Eva Bradley: Shut in digital outhouse


I've been locked out of my life. Literally. The digital age crept up on me and, when I least expected it, right from left field, shut me down.

Like every person in the digital age, I have a lot of passwords. I create usernames with reckless abandon and, in a bid to outfox hackers and various virtual scoundrels, I regularly plumb the depths of my creative right brain to make each new password more complex than the last.

It's a method which has been highly effective at ensuring my online security but, as I have just discovered, it is also a method which relies heavily on a small scrap of dog-eared paper kept in a secret location, which is always on-hand. Until now.

As I went to pay my bills today and to generally engage in my digital life, I realised with dawning horror that the scrap of paper had vanished. Swept absently into the rubbish, perhaps, or eaten by the dog.

Maybe someone had mistaken my online life for a tissue and wiped their nose on it, or a more astute person had established its true worth and was at that moment draining my bank account and doing a bit of web-based shopping at Victoria's Secret.

But regardless of how the list had been lost, I was screwed.

Like the slow spread of a nasty disease, my password collection had morphed from a manageable handful a few years ago to a long and meandering list that enabled me access to just about every level I functioned on.

As the day progressed and I kept finding myself unable to do even the most simple tasks at work, I truly began to see my life for what it was: me, a hard drive ... and my passwords.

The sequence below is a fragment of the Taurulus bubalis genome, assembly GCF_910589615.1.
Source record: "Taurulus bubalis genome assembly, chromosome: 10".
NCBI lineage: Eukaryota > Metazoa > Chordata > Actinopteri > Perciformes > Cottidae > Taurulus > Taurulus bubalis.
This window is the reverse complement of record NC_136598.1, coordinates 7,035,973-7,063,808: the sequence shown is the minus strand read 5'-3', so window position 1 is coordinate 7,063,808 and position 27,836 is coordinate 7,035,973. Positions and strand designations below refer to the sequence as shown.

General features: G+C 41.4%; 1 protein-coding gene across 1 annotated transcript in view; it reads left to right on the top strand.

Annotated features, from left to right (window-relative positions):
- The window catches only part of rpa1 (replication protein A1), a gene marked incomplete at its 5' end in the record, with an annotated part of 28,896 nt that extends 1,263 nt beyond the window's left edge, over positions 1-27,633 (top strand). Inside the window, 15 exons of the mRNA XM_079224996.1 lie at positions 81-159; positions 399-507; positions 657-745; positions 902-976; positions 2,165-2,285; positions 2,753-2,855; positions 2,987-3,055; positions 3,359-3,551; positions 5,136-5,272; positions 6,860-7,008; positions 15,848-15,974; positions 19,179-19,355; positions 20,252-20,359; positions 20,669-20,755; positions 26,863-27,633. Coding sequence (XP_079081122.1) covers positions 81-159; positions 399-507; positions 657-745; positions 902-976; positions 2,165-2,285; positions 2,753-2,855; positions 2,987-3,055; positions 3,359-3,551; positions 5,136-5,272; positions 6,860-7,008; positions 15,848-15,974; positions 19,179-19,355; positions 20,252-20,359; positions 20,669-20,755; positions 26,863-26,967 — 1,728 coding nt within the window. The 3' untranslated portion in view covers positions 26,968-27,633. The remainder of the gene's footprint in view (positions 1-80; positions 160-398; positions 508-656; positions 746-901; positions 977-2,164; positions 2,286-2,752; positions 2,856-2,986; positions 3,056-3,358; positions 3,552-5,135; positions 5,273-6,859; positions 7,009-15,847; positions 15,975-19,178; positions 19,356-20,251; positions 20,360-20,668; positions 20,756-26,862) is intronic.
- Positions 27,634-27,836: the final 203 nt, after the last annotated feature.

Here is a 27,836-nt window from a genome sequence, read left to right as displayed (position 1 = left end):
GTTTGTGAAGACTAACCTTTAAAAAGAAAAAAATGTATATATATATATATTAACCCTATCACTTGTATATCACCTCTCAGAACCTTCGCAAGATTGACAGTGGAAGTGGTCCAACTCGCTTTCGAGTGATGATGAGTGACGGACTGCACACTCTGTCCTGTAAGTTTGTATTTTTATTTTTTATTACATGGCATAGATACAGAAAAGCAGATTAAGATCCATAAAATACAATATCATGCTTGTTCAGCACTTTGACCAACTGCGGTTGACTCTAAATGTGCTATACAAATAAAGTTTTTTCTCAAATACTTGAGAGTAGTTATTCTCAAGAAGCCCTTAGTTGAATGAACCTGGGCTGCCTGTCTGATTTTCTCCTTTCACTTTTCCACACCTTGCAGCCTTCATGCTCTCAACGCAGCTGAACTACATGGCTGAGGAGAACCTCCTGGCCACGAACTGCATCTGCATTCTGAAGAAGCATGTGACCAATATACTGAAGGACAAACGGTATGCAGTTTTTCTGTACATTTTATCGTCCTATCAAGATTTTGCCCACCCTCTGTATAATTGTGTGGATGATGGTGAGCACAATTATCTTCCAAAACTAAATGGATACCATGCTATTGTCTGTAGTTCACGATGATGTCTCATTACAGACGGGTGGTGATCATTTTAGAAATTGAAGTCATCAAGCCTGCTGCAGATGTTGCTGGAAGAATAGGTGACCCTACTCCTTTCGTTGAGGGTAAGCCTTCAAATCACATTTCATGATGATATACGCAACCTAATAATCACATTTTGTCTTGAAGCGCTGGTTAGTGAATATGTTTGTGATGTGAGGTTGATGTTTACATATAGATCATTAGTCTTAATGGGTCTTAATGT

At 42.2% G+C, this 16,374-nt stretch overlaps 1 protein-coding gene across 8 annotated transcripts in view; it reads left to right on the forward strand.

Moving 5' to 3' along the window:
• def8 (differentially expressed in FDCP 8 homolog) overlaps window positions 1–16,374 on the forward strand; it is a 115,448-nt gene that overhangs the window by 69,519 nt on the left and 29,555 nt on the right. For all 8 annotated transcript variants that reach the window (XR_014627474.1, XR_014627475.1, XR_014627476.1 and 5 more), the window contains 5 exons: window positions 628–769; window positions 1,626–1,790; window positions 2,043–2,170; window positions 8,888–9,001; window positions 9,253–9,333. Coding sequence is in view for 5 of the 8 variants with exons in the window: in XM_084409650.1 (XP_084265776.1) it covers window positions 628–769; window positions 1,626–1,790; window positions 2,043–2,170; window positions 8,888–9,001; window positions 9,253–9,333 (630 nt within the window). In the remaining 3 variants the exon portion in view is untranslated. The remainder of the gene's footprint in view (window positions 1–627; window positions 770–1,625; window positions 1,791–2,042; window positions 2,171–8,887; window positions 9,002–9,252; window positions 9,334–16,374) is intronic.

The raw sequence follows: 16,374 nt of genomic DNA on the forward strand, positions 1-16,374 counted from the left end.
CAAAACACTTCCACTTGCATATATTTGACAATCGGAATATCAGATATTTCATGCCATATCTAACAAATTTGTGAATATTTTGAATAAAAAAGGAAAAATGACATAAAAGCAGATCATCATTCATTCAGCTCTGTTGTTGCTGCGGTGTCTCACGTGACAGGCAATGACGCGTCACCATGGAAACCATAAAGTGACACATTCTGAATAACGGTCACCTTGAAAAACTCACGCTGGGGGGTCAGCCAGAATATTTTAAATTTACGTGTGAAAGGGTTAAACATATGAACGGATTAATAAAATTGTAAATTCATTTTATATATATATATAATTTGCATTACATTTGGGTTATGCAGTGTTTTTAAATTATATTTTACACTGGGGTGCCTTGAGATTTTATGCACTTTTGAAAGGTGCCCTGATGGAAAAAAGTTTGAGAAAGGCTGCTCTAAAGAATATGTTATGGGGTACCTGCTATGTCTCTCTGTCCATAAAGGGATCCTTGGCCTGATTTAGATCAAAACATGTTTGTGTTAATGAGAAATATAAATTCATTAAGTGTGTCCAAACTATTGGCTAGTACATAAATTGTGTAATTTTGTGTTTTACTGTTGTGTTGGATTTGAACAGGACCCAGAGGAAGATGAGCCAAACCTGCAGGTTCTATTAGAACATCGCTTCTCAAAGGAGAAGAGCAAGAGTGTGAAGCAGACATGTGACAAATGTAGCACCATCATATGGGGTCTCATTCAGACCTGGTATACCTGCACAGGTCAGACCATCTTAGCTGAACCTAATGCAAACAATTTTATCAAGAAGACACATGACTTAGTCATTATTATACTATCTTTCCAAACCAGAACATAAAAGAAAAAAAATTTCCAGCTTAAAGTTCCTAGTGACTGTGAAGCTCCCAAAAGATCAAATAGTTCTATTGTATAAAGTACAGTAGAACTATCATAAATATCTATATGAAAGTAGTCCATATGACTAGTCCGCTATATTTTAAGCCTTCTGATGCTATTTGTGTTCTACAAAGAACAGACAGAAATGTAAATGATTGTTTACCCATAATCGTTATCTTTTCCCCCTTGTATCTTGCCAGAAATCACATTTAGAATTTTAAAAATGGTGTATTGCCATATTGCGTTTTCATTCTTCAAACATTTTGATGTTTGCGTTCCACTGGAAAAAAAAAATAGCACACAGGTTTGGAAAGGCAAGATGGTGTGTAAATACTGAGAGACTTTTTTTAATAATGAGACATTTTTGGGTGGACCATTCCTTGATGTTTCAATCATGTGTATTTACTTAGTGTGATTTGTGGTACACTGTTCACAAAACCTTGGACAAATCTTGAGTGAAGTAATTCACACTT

Although the process is slow, I am on my way to re-establishing my online life through a methodical approach that goes like this:

  • Enter every statistical combination of my date of birth, first address, pet's name, mother's maiden name and ex-boyfriend's favourite meal.

  • Stab wildly at the keys in the hope some deep-brain motor memory will see my fingers tap in the right combination.

  • Enter one of many email addresses into each website in the hope it has a good password-recovery system, and if that fails ...

  • Actually speak to a human (desperate times, desperate measures) in the hope I can reset and resave what was lost.

Each new password created is like a little life being born, an entry into a rarefied world temporarily denied to me - and valued all the more because of the loss. Like a grandmother sitting by the fire knitting a scarf, I have watched with pride as my list of new passwords has grown.

And,as a bonus, my list has undergone a makeover, a digital-life audit which has seen old replaced with new - new people, new pets and new significant dates - a password list to be proud of and one to take me into the future.

And a future that is photocopied several times, laminated, backed up and stored virtually and physically, in places that can't be found but that I can remember. I hope.

- Northern Advocate

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